Meet Mark

Let me introduce myself. My name is Mark Sisson. I’m 63 years young. I live and work in Malibu, California. In a past life I was a professional marathoner and triathlete. Now my life goal is to help 100 million people get healthy. I started this blog in 2006 to empower people to take full responsibility for their own health and enjoyment of life by investigating, discussing, and critically rethinking everything we’ve assumed to be true about health and wellness...

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Month: June 2007

Get Your Fuming Fuji Mug (Explode-Proof)

Ah, the joys of merch.

Sara your editor here. For the die-hard Fuji fans and apples everywhere who simply must accessorize with all things MDA, we present:

The adorable Fuming Fuji mug! Fume along with El Fritter every morning as you catch the latest health and fitness news. Click the mug to check out all the great Fuming Fuji and Mark’s Daily Apple accessories.

If you’re a customer of Mark’s awesome nutrition supplement company, Primal Nutrition, you can also get fun items with that super-cool “is it a sanskrit symbol? is it an infinity symbol? what exactly is it a symbol of?” symbol. We don’t know either, but it sure looks good on a shirt or an eco-friendly bag. Admit it. You want one.

While I’m swimming around in this post, I’d like to catch you up on some of the changes you may have noticed ’round ye ole blog. We’ve been experimenting with some different posting schedules and formats. For example, we’ve stopped the daily news updates (Worker Bees’ Daily Bites) and begun bringing you a comprehensive list every Friday of all the most interesting, important, and informative health news (Worker Bees’ Weekly Buzz). Do you like this format? Do you like the changes you’ve seen? Please let us know what you want to read more of as Mark’s Daily Apple continues to grow and evolve.

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Pucker Up



Get this cool walllpaper at Planeta

What it is:

Neither a pine nor an apple, the pineapple is actually a fusion of many “fruitlets”. The pineapple is special for many reasons, but for the science nerds, this is one of the only bromeliad fruits humans eat. A bromeliad can be either an epiphyte (rootless, chillin’ in the air) or a regular old terrestrial, such as the pineapple. (At long last, tropical biology in the Costa Rican mud pays off…gems, I tell you.)

Why it’s smart to nosh:

Pineapple is the only food which contains natural bromelain, a group of enzymes that aid in digestion, reduce inflammation, reduce swelling, and speed healing. Bromelain is great for those with muscle and joint injuries, arthritis, gout and other inflammation issues. You do have to eat the pineapple fresh, however – cooking deactivates the bromelain (so much for feeling hopeful about the Carl’s Jr. Hawaiian burger ads).

Pineapple is a rich source of manganese, an important mineral. Among many important roles as a cofactor, manganese helps superoxide dismutase do its free-radical-bustin’ job.

Pineapple is loaded with antioxidant vitamin C, too!

This is Sarah Camp’s Flickr Photo CC

Pineapple nutrition information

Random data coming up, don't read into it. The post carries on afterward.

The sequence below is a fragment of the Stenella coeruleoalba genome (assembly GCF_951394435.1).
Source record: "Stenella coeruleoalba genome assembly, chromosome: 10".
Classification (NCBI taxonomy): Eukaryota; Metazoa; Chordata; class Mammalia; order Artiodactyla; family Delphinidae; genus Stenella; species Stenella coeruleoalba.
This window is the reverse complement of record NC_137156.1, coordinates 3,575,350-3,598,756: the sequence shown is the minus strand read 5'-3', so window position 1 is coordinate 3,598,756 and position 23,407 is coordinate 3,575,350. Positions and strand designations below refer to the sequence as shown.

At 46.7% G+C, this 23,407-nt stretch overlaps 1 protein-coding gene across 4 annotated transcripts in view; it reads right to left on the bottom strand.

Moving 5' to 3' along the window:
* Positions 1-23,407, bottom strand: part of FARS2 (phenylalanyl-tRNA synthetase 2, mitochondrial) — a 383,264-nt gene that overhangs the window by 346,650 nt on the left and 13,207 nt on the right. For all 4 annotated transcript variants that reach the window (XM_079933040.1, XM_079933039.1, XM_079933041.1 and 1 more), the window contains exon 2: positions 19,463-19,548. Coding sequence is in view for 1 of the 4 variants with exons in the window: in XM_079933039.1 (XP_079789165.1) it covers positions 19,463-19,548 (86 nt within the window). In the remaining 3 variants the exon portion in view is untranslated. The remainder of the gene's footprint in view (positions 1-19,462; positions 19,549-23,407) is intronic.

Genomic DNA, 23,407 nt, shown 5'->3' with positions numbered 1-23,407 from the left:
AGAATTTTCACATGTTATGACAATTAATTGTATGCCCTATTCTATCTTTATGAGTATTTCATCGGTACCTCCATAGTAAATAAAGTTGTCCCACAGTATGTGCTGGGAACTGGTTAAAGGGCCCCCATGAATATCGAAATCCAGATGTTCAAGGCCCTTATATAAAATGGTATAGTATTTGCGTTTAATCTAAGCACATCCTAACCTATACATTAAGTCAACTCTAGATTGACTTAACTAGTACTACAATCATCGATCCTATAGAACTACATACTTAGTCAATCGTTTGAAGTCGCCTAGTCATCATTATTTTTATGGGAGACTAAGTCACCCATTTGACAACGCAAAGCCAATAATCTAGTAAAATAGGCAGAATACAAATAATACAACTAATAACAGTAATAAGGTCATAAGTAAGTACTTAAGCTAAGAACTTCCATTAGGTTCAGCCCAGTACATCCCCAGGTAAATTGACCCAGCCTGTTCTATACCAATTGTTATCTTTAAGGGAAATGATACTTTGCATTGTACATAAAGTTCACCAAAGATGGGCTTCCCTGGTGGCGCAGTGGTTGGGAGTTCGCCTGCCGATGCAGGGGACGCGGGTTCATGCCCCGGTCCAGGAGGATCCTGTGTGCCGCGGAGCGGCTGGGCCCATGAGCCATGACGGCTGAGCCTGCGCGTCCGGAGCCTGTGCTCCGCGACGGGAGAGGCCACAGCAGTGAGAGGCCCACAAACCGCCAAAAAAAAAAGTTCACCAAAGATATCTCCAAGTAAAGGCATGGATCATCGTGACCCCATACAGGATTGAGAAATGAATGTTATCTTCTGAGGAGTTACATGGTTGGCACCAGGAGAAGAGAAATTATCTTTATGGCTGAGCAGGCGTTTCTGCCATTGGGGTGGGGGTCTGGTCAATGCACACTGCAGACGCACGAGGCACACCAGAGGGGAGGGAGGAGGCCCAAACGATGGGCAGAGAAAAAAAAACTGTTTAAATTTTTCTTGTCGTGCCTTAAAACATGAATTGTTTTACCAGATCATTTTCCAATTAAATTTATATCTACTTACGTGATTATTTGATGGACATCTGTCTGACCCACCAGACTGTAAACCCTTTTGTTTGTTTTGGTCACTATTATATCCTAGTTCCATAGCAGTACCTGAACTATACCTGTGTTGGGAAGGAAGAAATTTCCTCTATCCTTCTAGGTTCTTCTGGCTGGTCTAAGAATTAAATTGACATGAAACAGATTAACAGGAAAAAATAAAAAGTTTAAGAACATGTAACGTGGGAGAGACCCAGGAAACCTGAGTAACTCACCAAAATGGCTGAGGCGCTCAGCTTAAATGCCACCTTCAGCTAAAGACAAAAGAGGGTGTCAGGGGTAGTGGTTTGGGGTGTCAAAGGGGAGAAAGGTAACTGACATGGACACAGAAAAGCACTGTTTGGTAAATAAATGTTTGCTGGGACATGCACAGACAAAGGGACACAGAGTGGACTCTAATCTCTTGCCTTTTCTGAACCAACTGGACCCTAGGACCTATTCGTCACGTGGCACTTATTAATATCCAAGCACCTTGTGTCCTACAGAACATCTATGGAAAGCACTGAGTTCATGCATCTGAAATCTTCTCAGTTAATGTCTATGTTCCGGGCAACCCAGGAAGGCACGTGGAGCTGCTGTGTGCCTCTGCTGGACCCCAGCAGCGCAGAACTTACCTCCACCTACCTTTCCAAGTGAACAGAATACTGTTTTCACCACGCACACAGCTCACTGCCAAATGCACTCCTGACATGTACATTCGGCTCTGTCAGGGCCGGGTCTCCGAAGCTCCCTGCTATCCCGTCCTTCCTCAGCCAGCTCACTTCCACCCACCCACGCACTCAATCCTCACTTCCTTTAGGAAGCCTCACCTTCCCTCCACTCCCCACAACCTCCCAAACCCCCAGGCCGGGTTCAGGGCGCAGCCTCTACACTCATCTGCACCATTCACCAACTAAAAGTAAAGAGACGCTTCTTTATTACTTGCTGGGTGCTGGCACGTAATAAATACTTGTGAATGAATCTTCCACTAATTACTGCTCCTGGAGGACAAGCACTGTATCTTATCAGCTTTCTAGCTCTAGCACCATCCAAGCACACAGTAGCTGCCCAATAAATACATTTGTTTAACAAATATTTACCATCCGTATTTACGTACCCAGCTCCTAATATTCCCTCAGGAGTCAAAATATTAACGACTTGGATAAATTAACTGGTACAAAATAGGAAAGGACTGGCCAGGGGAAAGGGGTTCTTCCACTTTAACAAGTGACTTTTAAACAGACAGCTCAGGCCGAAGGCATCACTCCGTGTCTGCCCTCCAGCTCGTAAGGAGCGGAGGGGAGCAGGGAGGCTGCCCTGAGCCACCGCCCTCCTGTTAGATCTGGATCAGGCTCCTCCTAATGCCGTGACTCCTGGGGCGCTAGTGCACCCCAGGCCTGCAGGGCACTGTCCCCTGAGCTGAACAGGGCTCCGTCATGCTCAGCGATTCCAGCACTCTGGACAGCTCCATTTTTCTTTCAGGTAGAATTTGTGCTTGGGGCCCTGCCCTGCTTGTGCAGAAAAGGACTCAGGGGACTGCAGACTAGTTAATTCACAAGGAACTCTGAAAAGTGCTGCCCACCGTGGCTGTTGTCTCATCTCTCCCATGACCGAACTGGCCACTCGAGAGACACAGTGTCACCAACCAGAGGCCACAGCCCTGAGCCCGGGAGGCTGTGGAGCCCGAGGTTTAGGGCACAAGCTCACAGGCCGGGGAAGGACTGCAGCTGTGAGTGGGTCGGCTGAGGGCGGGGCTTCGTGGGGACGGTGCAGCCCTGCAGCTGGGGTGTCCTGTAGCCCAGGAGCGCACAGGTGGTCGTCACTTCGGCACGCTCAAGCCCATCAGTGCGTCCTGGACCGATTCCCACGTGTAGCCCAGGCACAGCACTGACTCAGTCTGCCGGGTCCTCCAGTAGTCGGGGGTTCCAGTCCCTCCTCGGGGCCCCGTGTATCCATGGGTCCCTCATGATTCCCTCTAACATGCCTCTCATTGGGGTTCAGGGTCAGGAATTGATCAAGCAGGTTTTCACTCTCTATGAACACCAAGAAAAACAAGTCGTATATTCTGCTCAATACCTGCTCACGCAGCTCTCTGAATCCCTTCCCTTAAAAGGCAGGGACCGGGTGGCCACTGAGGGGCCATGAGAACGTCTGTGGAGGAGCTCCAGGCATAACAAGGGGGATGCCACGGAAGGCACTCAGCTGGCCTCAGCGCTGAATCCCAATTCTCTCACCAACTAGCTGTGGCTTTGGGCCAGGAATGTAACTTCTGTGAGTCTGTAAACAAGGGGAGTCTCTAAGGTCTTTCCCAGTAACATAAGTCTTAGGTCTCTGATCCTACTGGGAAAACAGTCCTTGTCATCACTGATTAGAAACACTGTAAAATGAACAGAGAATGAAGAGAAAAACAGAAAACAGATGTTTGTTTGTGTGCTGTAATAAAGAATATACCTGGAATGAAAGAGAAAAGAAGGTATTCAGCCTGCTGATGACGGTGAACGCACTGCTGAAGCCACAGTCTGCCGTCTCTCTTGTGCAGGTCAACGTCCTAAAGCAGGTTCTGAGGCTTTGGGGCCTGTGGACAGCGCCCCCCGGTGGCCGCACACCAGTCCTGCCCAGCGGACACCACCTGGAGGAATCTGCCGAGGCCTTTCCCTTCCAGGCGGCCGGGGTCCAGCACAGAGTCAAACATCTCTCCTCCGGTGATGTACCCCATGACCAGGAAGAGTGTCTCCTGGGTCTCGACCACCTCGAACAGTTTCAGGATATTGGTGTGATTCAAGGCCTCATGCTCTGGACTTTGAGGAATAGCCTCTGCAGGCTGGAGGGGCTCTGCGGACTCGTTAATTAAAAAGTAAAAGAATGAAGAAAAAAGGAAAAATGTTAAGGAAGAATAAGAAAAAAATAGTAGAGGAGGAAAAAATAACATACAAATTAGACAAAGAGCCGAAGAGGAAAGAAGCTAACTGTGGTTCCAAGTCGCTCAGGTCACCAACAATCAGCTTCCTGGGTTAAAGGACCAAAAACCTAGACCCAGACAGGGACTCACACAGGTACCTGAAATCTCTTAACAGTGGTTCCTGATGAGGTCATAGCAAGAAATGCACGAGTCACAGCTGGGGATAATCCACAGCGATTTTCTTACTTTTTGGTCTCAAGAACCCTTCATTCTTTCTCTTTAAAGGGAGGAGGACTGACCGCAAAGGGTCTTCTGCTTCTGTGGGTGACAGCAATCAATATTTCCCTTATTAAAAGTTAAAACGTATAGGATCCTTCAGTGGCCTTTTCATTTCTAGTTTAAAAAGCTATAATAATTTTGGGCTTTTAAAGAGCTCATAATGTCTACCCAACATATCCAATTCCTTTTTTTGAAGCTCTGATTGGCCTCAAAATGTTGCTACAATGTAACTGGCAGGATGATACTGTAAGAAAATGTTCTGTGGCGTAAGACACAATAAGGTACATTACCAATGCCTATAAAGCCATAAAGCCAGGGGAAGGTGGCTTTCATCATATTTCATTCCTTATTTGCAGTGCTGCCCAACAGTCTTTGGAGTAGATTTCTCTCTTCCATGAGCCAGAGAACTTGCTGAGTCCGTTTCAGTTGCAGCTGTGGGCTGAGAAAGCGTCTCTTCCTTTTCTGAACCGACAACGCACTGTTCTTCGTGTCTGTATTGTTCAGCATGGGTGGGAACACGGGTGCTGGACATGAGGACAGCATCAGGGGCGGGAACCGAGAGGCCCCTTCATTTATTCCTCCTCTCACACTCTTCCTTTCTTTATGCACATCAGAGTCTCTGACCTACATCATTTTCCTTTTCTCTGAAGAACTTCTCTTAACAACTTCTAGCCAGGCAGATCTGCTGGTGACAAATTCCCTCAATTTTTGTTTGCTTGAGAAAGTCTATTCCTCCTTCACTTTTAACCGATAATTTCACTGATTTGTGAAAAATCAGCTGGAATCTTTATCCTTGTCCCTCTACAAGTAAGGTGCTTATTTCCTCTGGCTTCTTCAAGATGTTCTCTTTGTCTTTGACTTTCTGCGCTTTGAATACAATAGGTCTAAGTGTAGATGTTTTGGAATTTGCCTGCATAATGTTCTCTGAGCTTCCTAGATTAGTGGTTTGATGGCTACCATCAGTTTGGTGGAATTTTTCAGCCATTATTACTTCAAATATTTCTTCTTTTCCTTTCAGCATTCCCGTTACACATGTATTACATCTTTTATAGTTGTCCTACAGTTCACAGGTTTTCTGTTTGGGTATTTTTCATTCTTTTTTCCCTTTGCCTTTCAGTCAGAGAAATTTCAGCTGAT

How to cut a pineapple

Previous Smart Fuel posts

[tags] pineapple, bromelain, natural arthritis treatment [/tags]

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The Fuming Fuji Says No to Kellogg’s!

The Fuming Fuji is outraged at the marketing of toxic food, especially when it is aimed at the small fry. This week, El Fritter has decided to have a serious problem with Kellogg’s.

But, Fuming Fuji, you’ve been very vocal of late about your feud with David MacKay, Kellogg’s CEO. This seems like a thinly veiled attempt to lash out at your rival. What could you possibly have to gripe about when it comes to Kellogg’s? They just announced they’re making many of their foods healthier – and they will no longer be marketing sugary products to children under 12!

The Fuming Fuji says no!

The claim: Fuji, clearly this is personal. I don’t even want to hear it. In fact, I’m starting to think you just have a problem with breakfast. In the last six months, you’ve fumed against breakfast bars, breakfast cereals, breakfast waffles. Maybe you just need therapy, Fuji.

The catch: Clearly you are projecting. The Fuji cannot help you with that, he is not trained in psychotherapy. While MacKay and the Fuji have been feuding with a furor only outdone by Rosie and Donald, this has nothing to do with my anger over his hypocrisy. I am furious about the junk that Kellogg’s slings at the small fry! Big Agra’s tartlets of pop and not-berry death nuggets should not fool anybody, even you, my carbaceous foe.

The comeback: Rosie and Donald Trump, huh. I wouldn’t go that far. You’re an apple. Maybe Paris and Nicole, though.

Here’s my “carbaceous” opinion: So Kellogg’s will still be selling products they decide they cannot reformulate into healthier versions – yeah, maybe that’s a tad disingenuous. Okay, maybe a lot, actually. Wait, where was I going with this?

Oh, yeah! At least they’re not going to market unchanged products to kids, and they won’t be using cartoons to hawk the junkier stuff. Isn’t a little progress better than none? Snap! I think you’re just being stubborn, Fuji. Some would say obtuse.

The conclusion: Good for you and your knowledge of angles. Unfortunately for you I have the right angle. Ha, ha. That is a little geometry joke. I do not know this “snap” you speak of, but his cousin Crackle is a real little weasel, let me tell you.

Mark the Fuji’s words: Kellogg’s will not change very much. What little they change they will brag about like they invented Christmas.

The catchphrase: Kellogg’s: new and improved, because we didn’t feel like a lawsuit!

Disclaimer: Mark Sisson and the Worker Bees do not necessarily endorse the views of the Fuming Fuji.